Kingdom Eighties: Summer of Greed Review – Overcoming Greed on Your Bike

    Title: Kingdom Eighties: Summer of Greed
    Developer: Fury Studios
    Release Date: June 26, 2023
    Reviewed On: PC
    Publisher: Raw Fury
    Genre: Adventure

The Kingdom series has captured acclaim due to its unique systems, game loop, and strategic planning. It often pushes players to be aware of the going ons of a base under the threat of attack while also building resources and managing their citizens. The newest entry from Raw Fury, Kingdom Eighties: Summer of Greed, takes this concept and brings it out of the medieval setting as players find themselves in the retro decade of the 80s.

Interestingly, Kingdom Eighties is not a mainline entry in the series and instead acts as a standalone adventure that is far shorter than its predecessors. That said, I don’t think it lacks charm or gameplay systems as the game begins rather quickly and introduces The Leader, a camp counselor who finds himself in a dangerous situation when Greed attacks their town.

In typical Kingdom fashion, the Leader wears a crown and issues tasks to the neighborhood kids to defend their base, expand, and complete objectives. The tutorial is straightforward and quick, as the game’s systems allow room for experimentation. All you really need to know is how to spend and earn money, and you can explore from there.

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When compared to other entries of the series, Kingdom Eighties should be seen as an introduction to the base mechanics of gameplay. The strategic aspect of gameplay is there, but I never struggled or felt overwhelmed through playing on Normal difficulty. While longtime fans may be looking for a more challenging experience, even the highest difficulty setting didn’t match my struggle in the mainline entries.

However, I don’t think this is a problem given the game’s short run time, with my first run taking 45 in-game days. In that time, you’ll progress through 4 chapters across new environments and objectives. In this release, story cutscenes expand on the characters you’ve collected along the way. These are presented in a very retro art style, but they lack voice-over, which would have significantly added to the story’s quality. Currently, it’s there, but it isn’t strictly necessary.

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Cutscenes aside, Kingdom Eighties is a very beautiful game. A high level of detail is added to the pixel environments and characters. There were some days when I would just marvel at the background that changed depending on the weather and time of day. Everything is easy to see and interact with. The level of attention just blew me away. These designs are presented with vivid colors and excellent pixel work.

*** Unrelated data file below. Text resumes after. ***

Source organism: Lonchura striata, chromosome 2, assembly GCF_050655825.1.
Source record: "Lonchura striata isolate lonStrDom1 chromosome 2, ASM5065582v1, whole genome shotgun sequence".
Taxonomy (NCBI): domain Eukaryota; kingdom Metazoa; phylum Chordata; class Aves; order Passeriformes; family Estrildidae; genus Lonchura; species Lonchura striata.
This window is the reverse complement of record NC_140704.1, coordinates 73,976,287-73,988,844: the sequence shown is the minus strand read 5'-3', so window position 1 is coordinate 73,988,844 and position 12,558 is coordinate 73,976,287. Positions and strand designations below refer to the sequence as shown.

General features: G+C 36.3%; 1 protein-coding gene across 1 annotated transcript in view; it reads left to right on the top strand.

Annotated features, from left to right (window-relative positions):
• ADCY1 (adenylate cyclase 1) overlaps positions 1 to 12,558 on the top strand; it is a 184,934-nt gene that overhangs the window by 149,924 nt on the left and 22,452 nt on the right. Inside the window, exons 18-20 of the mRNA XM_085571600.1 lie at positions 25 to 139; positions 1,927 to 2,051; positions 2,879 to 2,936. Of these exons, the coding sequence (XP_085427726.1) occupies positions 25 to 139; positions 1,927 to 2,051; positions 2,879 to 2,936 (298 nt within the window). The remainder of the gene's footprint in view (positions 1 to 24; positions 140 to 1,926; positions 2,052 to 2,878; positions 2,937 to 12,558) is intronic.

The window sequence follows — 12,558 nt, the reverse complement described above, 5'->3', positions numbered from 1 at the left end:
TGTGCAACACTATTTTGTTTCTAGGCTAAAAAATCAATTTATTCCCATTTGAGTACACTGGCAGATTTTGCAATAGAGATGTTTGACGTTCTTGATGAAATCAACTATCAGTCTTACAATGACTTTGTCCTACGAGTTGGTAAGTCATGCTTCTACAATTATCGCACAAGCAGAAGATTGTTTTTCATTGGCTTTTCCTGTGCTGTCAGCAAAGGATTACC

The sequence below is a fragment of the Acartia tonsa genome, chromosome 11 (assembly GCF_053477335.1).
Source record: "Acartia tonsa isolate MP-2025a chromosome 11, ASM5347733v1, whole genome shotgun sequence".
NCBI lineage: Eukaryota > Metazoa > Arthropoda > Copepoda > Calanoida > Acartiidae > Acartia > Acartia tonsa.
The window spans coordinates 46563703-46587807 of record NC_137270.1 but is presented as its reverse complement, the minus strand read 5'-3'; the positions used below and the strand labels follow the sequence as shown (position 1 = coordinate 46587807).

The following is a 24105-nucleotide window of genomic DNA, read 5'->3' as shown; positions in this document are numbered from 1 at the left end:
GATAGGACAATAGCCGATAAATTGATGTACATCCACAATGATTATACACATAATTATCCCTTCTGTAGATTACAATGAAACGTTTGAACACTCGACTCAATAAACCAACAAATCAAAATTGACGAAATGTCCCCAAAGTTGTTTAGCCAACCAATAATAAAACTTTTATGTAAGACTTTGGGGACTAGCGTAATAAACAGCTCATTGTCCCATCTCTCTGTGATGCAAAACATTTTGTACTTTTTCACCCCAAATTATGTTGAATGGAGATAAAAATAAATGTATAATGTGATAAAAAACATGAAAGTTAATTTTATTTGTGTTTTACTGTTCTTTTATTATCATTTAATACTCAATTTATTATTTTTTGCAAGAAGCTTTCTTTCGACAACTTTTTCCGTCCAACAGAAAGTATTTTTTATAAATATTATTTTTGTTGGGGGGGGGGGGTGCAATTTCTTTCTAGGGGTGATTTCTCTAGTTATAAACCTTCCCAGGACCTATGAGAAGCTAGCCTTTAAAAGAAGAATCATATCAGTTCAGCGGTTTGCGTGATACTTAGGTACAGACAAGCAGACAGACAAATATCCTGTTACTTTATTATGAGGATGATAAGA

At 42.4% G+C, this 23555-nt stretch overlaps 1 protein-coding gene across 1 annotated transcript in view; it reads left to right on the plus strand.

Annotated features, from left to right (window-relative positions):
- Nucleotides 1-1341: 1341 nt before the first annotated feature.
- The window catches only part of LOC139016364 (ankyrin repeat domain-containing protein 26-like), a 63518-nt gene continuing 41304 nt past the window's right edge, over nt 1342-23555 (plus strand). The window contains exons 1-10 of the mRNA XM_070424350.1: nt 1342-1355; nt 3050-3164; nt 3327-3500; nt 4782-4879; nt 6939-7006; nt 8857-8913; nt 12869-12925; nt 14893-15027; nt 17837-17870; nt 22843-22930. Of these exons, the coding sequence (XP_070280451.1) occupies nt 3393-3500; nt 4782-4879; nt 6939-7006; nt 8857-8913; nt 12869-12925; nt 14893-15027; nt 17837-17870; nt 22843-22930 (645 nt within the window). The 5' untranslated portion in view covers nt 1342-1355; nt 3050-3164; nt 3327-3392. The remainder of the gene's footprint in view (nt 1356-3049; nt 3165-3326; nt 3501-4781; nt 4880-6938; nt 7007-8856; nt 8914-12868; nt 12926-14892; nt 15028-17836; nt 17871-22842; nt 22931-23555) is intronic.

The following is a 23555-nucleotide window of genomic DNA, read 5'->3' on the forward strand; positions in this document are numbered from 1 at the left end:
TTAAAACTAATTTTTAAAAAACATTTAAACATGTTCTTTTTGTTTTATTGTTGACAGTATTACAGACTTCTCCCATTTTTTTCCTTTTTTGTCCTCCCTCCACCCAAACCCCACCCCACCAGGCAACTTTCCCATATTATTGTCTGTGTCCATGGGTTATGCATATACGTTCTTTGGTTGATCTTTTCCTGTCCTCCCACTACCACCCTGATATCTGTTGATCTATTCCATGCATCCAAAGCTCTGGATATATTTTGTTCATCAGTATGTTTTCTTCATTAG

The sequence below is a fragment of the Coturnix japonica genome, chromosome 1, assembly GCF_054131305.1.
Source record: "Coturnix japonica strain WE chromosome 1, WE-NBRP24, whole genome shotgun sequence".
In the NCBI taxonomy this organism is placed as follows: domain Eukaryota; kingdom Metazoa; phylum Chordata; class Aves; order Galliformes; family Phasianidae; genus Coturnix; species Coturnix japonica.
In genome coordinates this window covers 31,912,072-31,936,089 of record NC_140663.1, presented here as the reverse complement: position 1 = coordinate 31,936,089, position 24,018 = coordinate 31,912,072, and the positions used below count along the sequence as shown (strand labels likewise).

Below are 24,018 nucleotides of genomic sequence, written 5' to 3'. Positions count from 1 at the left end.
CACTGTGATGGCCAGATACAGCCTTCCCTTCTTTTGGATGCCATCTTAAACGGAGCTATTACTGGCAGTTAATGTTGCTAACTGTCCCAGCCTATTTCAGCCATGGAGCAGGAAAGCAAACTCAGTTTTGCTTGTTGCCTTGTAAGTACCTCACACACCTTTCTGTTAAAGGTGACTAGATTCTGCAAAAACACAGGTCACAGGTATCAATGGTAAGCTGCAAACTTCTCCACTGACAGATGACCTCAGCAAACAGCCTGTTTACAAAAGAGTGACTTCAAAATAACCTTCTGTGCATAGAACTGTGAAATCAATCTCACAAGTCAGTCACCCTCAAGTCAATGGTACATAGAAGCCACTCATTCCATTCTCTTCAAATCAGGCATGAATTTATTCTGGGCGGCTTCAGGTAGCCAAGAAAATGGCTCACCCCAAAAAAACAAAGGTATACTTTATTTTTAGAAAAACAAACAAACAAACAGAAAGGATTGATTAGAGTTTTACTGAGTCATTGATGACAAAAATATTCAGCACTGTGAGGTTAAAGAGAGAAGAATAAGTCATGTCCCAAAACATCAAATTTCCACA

Your primary mode of transportation is a bike, and over time, you’ll add other followers to your cause. There are different bikes that you can acquire, but some of them don’t offer enough differentiation to tell them apart. Further, once you’ve created a decent-sized party, the game becomes even more manageable in terms of clearing out Greed portals.

Regarding approachable systems, there are options such as a garbage can used as a shield, which makes taking down enemy portals much easier. These are optional but also needed if you require extra support. I found that utilizing everything available made the campaign missions significantly easier during each level. Again, this isn’t a bad thing, but if you’re longtime of the series, I can see this being an issue as you remember all the units lost during raids against the Greed in the past.

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Replayability comes with secrets and a push to have players explore everything. I think creating a one-off game like this that doesn’t feature extensive new systems provides plenty of benefits to the series overall. It’s much more approachable in all aspects, so even if you haven’t played in a while, you’ll quickly regain your skills of managing units and leading your camp to victory. Still, it did leave me wanting a fully fledge Kingdom experience as the adventure doesn’t demand an additional playthrough unless you’re going for all the achievements.

While the experience lacks voice-over, the music easily makes up for it. The soundtrack is just fun. Each track is packed with nostalgic synth beats to ride with your friends too. From a presentation standpoint, this game deserves to be played if only for the high visual and audio quality it provides during each level.

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Kingdom Eighties: Summer of Greed is an excellent introduction to the series that checks every box that makes these games so fun. While it doesn’t introduce new elements to the core systems, its unique setting and campaign serve to get new players invested and hold off returning players as we await the next mainline entry. Yes, it is relatively easy and short, but its high-quality presentation makes this an easy recommendation.

A review copy of the title was provided by the publisher for review purposes

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Azario Lopez

Hanging out max, relaxing all cool.